Are there any problems that existential types solve that can not be solved (elegantly) using other techniques?

In this blog post where existential types finally clicked for me, the author solves his opening problem seemingly without using existential types, or at least, without the fn() -> impl SomeTrait syntax, instead opting for the associated types feature.

Are there some use cases where one would use existential types over associated types for traits?

The primary one I’ve run into is about setting expectations for authors that interact with my code. Each implementation of the trait needs to publically specify every associated type for that trait. This raises the possibility that some client of my API ends up relying on some feature of that associated type that I considered an implementation detail, which limits my ability to make changes.


If you're returning something with closures, it's impossible to name that directly in an associated type. If it has no captures, the closure can be cast to a plain function pointer, fn(Arg) -> Output, but otherwise you'd have to use dynamic dispatch, Box<dyn Fn(Arg) -> Output>. Existential types let you directly return a type even with such closures.

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@cuviper could you add a short code snippet demonstrating this?

You cannot write out the type in this snippet:

fn my_iter() -> impl Iterator<Item = u32> {
    (0..100).map(|i| 2*i)

Right, so that can be written instead:

fn my_iter() -> Map<Range<u32>, fn(u32) -> u32> {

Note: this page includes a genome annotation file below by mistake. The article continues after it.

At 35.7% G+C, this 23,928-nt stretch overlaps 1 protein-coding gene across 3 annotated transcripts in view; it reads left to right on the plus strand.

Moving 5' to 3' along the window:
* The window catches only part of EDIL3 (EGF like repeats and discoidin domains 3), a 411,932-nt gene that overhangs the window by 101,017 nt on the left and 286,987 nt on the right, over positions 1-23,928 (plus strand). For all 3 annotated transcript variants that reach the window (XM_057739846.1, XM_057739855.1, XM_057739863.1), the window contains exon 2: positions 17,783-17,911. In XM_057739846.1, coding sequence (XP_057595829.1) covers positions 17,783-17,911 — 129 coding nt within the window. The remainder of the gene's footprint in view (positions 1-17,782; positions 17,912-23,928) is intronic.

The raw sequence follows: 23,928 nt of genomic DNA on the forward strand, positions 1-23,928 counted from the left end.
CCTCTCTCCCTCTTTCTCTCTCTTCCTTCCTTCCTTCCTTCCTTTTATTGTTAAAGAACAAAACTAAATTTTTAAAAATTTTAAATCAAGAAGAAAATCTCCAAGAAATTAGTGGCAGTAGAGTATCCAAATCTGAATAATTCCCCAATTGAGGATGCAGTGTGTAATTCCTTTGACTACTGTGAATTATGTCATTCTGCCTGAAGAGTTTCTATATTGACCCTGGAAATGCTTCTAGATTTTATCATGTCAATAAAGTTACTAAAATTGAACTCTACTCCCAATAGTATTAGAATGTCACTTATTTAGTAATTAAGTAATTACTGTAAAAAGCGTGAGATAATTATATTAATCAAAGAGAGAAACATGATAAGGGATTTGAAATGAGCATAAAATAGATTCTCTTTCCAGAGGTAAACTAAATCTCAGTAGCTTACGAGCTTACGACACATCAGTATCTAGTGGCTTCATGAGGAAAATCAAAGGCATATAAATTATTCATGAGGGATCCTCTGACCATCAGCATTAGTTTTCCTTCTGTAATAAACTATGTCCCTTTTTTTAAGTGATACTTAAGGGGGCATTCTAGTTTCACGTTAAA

(0..100).map(|i| 2*i)

That's a little worse because the function pointer makes an indirect call, but it's manageable. With enough inlining, it might still optimize to a direct/inlined call.

Now add something captured in that closure:

fn my_iter(x: u32) -> impl Iterator<Item = u32> {
    (0..100).map(move |i| x*i)

To specify concrete types for that, you'd have to use a trait object:

fn my_iter(x: u32) -> Map<Range<u32>, Box<dyn Fn(u32) -> u32>> {
    (0..100).map(Box::new(move |i| x*i))

You could also return Box<dyn Iterator<Item = u32>>, but either way, we have type erasure.

Sure, but it is not a direct translation, because fn(u32) -> u32 is not the type of the closure as used by the impl Trait syntax.

That's why I pointed out that it adds an indirect call -- sorry if that point wasn't clear.

It's also worse in the sense of exposing what should be an implementation detail i.e. the name of the type rather than just a declaration that there is a type returned that meets the contract specified by the trait (which is of course the obvious part of what existential types / ET accomplish).

The reason it's worse is because it allows for other implementation details to leak through (e.g. inherent methods on the type implementing Iterator), which is impossible with ETs.

A well known downside of ETs that's hopefully resolved at some point not too far from now is that the feature can't be used to e.g. name the type of a field or a local.

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